English Language and Literature ETDs

Author

Roy Turner

Publication Date

9-5-2013

Abstract

In Rudolfo Anayas Zia Summer, Rio Grande Fall, Shaman Winter, and Jemez Spring, the protagonist—Sonny Baca—undertakes a murder investigation that ultimately leads him to confront Raven, a mysterious figure whose acts of violence threaten the social fabric of Albuquerque, the American Southwest, and the entire world. In battling Raven, Sonny comes to realize that both he and his foe have the ability to access a spiritual power that takes root in the myths and belief systems of various cultures, including Sonny's Chicano community, Native American peoples of the region, and ancient civilizations throughout the world, from which Sonny draws power as he becomes a shaman and healer. This dissertation explores how Anaya presents Sonny's transformation as a model for self-empowerment in the face of colonial and neo-colonial violence. Tracing postcolonial theory, border studies, and contemporary discussions of trickster figures in Native cultures, this study argues that Anaya confronts both the genre expectations of the detective novel and the implicit racism and discrimination that continue to pervade cross-cultural interactions in the Southwest.'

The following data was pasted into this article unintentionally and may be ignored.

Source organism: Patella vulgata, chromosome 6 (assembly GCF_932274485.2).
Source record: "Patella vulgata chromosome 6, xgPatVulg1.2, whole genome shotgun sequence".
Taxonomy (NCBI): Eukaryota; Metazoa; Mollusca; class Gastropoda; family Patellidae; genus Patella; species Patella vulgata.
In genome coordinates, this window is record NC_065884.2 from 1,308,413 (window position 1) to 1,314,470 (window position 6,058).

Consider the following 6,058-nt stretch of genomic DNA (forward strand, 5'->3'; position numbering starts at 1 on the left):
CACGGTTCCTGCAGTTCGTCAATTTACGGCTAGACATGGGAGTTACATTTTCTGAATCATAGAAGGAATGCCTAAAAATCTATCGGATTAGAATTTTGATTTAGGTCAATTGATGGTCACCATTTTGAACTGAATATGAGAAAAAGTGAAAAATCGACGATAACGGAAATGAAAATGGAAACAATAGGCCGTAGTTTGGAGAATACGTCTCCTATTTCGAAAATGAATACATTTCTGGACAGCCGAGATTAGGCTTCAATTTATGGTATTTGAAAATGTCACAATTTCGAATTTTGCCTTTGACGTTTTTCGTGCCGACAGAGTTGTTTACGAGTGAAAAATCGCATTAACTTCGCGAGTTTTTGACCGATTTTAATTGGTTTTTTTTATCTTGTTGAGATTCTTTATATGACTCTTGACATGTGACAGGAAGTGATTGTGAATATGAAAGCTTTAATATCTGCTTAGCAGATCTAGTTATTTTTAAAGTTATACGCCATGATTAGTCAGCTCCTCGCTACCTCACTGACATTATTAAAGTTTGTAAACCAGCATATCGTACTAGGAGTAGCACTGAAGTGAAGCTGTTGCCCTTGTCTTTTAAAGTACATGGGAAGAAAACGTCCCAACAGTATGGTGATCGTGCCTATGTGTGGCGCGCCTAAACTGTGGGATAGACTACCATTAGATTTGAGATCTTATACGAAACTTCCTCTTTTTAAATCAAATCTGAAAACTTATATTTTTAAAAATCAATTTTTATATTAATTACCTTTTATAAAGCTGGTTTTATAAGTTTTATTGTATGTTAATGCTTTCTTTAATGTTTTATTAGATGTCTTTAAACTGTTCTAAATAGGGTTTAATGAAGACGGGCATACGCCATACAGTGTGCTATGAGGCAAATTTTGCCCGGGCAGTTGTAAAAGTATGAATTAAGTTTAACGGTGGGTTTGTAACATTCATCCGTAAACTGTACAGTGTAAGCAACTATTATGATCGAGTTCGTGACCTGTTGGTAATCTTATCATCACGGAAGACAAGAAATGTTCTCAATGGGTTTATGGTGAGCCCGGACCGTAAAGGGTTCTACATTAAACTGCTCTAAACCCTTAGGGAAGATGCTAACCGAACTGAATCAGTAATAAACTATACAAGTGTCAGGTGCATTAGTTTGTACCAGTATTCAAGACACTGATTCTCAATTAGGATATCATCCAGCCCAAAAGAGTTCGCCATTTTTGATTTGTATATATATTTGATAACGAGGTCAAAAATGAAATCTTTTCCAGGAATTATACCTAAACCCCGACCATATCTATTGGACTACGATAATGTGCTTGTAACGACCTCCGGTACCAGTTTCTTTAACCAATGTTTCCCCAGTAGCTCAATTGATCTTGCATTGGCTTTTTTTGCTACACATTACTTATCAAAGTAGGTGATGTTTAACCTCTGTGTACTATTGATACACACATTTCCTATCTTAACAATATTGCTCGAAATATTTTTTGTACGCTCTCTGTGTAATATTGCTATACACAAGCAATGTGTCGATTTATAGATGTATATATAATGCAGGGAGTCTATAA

Degree Name

English

Level of Degree

Doctoral

Department Name

English

First Advisor

Washburn, Kathleen

First Committee Member (Chair)

Jussawalla, Feroza

Second Committee Member

Lee, Lloyd

Third Committee Member

Vizcaino-Aleman, Melina

Language

English

Keywords

Rudolfo Anaya, Chicana/o literature, Trickster, Curanderismo, Postcolonial theory, Native American studies

Document Type

Dissertation

Share

COinS